• Comparison of concentrates or concentrates plus forages in a total mixed ration or discrete ingredient format: effects on beef production parameters and on beef composition, colour, texture and fatty acid profile

      Cooke, D.W.I; Monahan, Frank J; Brophy, P.; Boland, Maurice (Teagasc (Agriculture and Food Development Authority), Ireland, 2004)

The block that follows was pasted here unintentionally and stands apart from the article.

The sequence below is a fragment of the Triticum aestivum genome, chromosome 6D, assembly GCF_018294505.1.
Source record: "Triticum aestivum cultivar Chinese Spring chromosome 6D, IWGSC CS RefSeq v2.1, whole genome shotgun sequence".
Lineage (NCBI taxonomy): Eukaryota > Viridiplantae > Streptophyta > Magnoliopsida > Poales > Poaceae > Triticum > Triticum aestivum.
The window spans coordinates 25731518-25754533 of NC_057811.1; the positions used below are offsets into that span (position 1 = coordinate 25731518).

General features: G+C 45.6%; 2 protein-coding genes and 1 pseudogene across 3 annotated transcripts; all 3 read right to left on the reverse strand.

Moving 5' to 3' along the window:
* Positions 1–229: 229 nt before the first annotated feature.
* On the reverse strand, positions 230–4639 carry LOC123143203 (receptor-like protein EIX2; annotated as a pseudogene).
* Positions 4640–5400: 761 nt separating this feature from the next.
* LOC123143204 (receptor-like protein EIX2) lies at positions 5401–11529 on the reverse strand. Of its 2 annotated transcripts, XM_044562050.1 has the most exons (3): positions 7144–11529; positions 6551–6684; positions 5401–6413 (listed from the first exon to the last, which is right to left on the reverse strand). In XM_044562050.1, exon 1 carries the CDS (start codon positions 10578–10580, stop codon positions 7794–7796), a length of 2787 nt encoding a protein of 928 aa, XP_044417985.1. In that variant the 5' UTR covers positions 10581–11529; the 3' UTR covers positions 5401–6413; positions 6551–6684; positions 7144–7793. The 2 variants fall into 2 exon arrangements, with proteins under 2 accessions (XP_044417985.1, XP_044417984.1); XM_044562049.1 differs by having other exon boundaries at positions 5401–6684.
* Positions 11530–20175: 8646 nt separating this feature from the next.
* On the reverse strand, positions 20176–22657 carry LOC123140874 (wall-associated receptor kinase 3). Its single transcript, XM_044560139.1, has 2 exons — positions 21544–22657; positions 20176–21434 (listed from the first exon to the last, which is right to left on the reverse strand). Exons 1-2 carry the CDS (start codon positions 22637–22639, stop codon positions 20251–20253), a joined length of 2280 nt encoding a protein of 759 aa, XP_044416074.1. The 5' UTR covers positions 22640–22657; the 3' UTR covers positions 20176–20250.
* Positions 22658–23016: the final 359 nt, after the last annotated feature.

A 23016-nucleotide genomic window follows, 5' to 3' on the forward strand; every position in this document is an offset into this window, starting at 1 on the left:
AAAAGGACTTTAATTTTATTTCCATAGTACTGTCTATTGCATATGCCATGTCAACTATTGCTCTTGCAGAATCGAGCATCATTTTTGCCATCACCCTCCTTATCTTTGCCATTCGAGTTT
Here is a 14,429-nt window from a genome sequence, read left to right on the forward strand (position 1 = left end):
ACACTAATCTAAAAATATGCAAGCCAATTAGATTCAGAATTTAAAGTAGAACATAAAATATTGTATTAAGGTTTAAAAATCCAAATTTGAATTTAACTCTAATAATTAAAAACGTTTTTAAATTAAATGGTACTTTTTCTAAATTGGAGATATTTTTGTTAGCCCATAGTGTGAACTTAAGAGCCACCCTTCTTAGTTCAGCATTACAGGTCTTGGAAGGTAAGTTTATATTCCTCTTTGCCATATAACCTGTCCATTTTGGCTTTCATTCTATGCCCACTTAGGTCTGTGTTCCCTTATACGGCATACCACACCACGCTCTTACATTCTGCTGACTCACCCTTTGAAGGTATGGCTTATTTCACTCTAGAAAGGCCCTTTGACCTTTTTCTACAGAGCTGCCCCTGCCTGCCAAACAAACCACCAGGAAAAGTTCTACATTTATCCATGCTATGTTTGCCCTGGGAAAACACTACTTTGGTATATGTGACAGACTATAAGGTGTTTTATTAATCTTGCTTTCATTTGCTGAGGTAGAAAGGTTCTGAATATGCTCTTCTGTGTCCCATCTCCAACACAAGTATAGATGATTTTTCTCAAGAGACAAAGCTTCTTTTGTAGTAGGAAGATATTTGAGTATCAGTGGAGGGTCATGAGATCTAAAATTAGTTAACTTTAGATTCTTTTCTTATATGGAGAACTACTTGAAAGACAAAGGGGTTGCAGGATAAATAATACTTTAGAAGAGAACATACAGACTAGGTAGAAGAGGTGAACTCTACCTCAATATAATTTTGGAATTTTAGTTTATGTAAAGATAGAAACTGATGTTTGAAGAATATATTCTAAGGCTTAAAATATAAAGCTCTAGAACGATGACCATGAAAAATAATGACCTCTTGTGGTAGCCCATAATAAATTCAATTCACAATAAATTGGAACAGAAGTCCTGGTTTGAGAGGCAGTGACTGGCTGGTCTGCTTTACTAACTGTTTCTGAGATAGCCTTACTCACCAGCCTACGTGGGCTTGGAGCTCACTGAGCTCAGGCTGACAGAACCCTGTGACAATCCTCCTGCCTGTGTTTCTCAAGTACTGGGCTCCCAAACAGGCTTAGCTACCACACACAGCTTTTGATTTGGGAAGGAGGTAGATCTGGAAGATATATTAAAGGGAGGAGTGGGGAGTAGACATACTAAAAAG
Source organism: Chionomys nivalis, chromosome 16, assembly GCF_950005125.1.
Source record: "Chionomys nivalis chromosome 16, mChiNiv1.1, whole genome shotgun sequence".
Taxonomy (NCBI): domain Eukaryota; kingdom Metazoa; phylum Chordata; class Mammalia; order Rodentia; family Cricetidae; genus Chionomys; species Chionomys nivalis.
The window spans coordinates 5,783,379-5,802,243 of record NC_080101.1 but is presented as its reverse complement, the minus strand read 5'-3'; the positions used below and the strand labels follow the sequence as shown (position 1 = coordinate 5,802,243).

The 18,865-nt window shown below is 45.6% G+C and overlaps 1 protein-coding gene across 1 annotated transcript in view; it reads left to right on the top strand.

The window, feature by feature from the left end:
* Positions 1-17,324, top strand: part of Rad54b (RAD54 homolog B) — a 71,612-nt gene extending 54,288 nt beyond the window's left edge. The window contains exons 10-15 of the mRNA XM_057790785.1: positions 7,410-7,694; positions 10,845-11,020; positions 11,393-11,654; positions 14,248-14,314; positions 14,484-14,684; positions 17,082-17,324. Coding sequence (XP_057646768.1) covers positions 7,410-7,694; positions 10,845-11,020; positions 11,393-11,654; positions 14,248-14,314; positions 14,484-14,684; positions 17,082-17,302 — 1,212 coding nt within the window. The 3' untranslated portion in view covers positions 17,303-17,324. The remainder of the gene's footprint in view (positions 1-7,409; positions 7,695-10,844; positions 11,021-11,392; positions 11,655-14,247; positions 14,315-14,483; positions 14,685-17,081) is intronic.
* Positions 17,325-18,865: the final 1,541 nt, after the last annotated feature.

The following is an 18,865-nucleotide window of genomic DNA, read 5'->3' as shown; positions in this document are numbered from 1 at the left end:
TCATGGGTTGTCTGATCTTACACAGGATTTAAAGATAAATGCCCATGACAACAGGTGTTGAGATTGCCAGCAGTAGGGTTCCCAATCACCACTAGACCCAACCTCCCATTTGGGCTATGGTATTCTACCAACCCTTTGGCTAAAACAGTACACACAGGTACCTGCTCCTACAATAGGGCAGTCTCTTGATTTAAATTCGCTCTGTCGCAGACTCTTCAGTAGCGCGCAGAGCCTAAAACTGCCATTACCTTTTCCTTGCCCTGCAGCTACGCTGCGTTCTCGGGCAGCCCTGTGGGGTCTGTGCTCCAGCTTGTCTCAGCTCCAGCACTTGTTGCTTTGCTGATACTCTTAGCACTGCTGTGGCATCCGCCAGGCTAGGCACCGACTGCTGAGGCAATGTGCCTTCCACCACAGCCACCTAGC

Diets consisting primarily of concentrates or of concentrates plus silage in a total mixed ration (TMR) or discrete ingredient format were compared for effects on beef production traits and on beef quality. Sixty continental cross heifers (377 kg, s.d. 31) were allocated to one of the following feeding regimens for 96 days pre-slaughter: (i) a control ration of grass silage, maize silage, a cereal-based concentrate and straw at proportionately, 0.23, 0.15, 0.59 and 0.03 of dietary dry matter, respectively; (ii) a total mixed ration (TMR) with the same dietary ingredients as the control ration; (iii) a high concentrate ration (HC) of a cereal-based diet and straw at proportionately 0.95 and 0.05 of dietary dry matter, respectively. Subcutaneous fat samples were taken from all animals at slaughter and the strip-loin was excised from 10 animals per group for colour, texture and fatty acid determination. The HC and TMR groups had higher (P < 0.05) daily live-weight gain, slaughter weight and carcass weight than the control group. Muscle protein was highest (P < 0.01) in the TMR group while muscle marbling was highest (P < 0.01) in the HC group. Subcutaneous fat from the HC group was less (P < 0.001) yellow than fat from the other groups. Fatty acid analysis of intramuscular fat showed that the HC group had higher C18:1 and lower C18:3 proportions than the control group (P < 0.05). The n-6:n-3 fatty acid ratio of intramuscular fat from the HC group was higher (P < 0.05) than that of the other groups. The results suggest that, at similar feed intakes, TMR feeding offers advantages for beef production over feeding ingredients separately, and yields muscle with a higher protein concentration, while high concentrate feeding yields whiter subcutaneous fat and intramuscular fat with a less nutritionally favourable n-6:n-3 fatty acid ratio.